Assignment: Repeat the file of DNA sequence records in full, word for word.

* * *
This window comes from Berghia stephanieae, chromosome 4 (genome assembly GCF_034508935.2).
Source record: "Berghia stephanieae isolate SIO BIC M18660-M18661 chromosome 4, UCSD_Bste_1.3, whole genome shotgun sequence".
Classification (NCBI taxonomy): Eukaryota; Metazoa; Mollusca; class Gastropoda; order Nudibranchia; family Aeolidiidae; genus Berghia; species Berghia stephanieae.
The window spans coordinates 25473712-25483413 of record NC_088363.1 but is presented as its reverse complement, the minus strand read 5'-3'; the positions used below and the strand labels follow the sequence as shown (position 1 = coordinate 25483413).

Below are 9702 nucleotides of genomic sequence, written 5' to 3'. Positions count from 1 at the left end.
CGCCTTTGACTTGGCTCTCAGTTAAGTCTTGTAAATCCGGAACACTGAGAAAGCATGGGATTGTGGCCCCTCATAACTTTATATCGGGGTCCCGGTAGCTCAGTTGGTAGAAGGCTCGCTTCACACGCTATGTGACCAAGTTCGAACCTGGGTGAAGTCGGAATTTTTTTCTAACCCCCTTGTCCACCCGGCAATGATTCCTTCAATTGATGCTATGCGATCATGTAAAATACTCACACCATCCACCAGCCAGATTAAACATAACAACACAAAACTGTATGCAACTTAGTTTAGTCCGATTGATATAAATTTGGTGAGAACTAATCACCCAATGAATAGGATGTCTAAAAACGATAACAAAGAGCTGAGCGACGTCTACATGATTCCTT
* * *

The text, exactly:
This window comes from Berghia stephanieae, chromosome 4 (genome assembly GCF_034508935.2).
Source record: "Berghia stephanieae isolate SIO BIC M18660-M18661 chromosome 4, UCSD_Bste_1.3, whole genome shotgun sequence".
Classification (NCBI taxonomy): Eukaryota; Metazoa; Mollusca; class Gastropoda; order Nudibranchia; family Aeolidiidae; genus Berghia; species Berghia stephanieae.
The window spans coordinates 25473712-25483413 of record NC_088363.1 but is presented as its reverse complement, the minus strand read 5'-3'; the positions used below and the strand labels follow the sequence as shown (position 1 = coordinate 25483413).

Below are 9702 nucleotides of genomic sequence, written 5' to 3'. Positions count from 1 at the left end.
CGCCTTTGACTTGGCTCTCAGTTAAGTCTTGTAAATCCGGAACACTGAGAAAGCATGGGATTGTGGCCCCTCATAACTTTATATCGGGGTCCCGGTAGCTCAGTTGGTAGAAGGCTCGCTTCACACGCTATGTGACCAAGTTCGAACCTGGGTGAAGTCGGAATTTTTTTCTAACCCCCTTGTCCACCCGGCAATGATTCCTTCAATTGATGCTATGCGATCATGTAAAATACTCACACCATCCACCAGCCAGATTAAACATAACAACACAAAACTGTATGCAACTTAGTTTAGTCCGATTGATATAAATTTGGTGAGAACTAATCACCCAATGAATAGGATGTCTAAAAACGATAACAAAGAGCTGAGCGACGTCTACATGATTCCTT